Although the paleo diet isn't specifically low-carb, since massive grain production and carb consumption is a relatively new way to eat, the paleo diet tends to remain low-carb. Studies suggest that the paleo diet is one of the easiest to follow for optimal health, resulting in weight loss, blood sugar reduction, and reduced risk for heart disease.

Basics of a Paleo Diet
  • No processed foods
  • No added sugars
  • Low or no dairy
  • No legumes
  • A large amount of seafood and meats
  • Vegetables
  • Nuts and seeds
  • Tuber vegetables
  • Fruit

Zero Carb

The zero carb diet involves eating as few carbs as possible. This is extremely difficult to do and may not be healthy long-term, as vegetables and fruit contain carbs and are definitely necessary for optimal health. A zero-carb diet is best used when only done for a short period, and only when recommended by a doctor. Most people will be unable to sustain a zero carb diet for more than a few days without negative effects.

Basics of a Zero Carb Diet
  • Meat with every meal
  • Unlimited fat
  • Zero plant foods
  • Salt and spices optional

Mediterranean Diet

The Mediterranean diet is popular in the medical community (which still shuns saturated fats for the most part). Not all Mediterranean diets are low-carb, but it is easy to adapt the Mediterranean diet into a low-carb version. Studies have found that individuals who follow the Mediterranean diet tend to have lower rates for cancer, heart disease, and type 2 diabetes.

Basics of a Low-Carb Mediterranean Diet
  • Limited grains
  • Seafood above land-based meats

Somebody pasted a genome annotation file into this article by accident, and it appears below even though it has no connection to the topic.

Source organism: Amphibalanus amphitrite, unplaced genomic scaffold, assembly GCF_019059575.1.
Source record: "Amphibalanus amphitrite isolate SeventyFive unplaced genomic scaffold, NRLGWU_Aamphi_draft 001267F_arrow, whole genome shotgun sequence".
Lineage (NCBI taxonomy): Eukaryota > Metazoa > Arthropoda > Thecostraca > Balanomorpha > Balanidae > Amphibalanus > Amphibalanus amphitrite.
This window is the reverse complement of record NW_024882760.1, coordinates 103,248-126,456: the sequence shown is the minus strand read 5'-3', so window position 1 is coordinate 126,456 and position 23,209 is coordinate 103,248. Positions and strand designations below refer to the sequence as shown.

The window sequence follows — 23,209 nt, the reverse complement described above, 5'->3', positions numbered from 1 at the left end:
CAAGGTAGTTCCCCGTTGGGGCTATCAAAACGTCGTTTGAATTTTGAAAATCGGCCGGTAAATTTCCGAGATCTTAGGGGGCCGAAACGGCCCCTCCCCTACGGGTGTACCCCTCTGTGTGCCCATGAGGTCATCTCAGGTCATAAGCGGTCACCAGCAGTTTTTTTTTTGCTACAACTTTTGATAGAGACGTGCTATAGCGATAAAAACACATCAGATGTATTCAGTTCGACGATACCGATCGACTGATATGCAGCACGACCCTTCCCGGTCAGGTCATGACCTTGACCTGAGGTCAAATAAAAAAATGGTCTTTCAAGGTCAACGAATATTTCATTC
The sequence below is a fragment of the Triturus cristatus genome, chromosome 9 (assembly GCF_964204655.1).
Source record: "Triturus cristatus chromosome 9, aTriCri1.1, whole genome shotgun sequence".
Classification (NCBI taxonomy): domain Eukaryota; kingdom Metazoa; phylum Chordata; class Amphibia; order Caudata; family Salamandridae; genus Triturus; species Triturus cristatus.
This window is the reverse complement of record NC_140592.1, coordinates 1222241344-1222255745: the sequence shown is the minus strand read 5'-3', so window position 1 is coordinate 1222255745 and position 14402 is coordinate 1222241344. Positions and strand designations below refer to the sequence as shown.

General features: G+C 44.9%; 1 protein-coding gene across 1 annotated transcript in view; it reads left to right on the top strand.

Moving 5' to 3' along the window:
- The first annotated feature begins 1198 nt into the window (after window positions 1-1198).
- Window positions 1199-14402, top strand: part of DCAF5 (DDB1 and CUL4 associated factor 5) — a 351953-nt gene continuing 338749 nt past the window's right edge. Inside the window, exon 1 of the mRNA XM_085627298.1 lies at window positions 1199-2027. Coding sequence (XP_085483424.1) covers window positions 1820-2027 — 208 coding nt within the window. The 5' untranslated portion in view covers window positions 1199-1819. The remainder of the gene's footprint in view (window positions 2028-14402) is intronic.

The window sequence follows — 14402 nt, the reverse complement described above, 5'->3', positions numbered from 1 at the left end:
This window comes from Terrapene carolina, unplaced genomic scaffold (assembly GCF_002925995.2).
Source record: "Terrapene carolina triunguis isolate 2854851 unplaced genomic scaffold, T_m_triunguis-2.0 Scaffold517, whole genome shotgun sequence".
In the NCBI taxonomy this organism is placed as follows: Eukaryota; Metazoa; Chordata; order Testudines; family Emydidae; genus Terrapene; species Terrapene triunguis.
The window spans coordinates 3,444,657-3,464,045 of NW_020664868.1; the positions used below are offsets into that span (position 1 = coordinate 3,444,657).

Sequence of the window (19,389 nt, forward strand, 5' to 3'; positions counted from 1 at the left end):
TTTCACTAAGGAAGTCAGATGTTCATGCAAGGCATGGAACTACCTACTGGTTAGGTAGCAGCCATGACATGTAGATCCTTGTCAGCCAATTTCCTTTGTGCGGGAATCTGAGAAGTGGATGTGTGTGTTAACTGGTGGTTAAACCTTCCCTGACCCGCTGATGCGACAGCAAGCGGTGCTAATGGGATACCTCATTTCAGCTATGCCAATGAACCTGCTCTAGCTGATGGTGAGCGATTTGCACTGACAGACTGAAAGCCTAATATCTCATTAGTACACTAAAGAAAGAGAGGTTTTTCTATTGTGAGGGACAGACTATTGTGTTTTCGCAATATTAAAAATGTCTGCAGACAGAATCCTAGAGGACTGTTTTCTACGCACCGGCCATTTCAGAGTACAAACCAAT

• Olive oil over butter
  • Liberal vegetable intake
  • Fruit and seeds allowed

Everyday Low-Carb

You don't have to eat extreme or even slightly weird when you are eating a low-carb diet. In fact, you may already be eating a low-carb diet and not even know it. Most people who are working toward better health naturally reduce their intake of carbs (which typically shows up in the modern diet through processed foods), so you may already be living a low-carb lifestyle.

The average low-carb diet limits the intake of high-carb foods, like potatoes, grains, sugar, processed foods, and junk food. Carb intake is first identified as "low" when it dips below 150 grams per day. However, many dieters find it is safe to dip to 30 grams of carb intake per day without any adverse side effects. If you have never tried restricting carbs before, gradually cut them out. If you cut them out suddenly, you could shock your system which may make you feel poorly, tired, and lethargic.

Differing levels of carb restriction will have different effects, as outlined below:

  • 150 grams daily or less: Works for individuals who simply want to maintain their weight, or who exercise frequently (more than an hour a day several days a week)
  • 100 grams or less: Slow weight loss over time. This form of weight loss is often considered healthiest and will have the least amount of negative effects on the body.
  • 50 grams or less daily: Will speed weight loss. In most cases, this level of carb restriction is not advised for long-term eating, but it can be useful to drop past a weight loss plateau (unless you are already at a healthy weight, in which case further weight loss can be dangerous).

What is the Best Low-Carb Plan?

There is no specific low-carb diet that is right for everyone. For example, a breastfeeding mother may find that restricting carbs limits milk supply. A man who exercises frequently may find he needs more carbs than a man who exercises less. Someone who wants to lose weight rapidly may choose to restrict carbs more than a person who wants to lose weight slowly. Only you and your doctor can determine the best low-carb eating plan for you. But in general, the average American eats far too many carbs which leads to weight gain, sluggish performance, and increased health risks. Restricting carbs is one easy way to travel toward better health.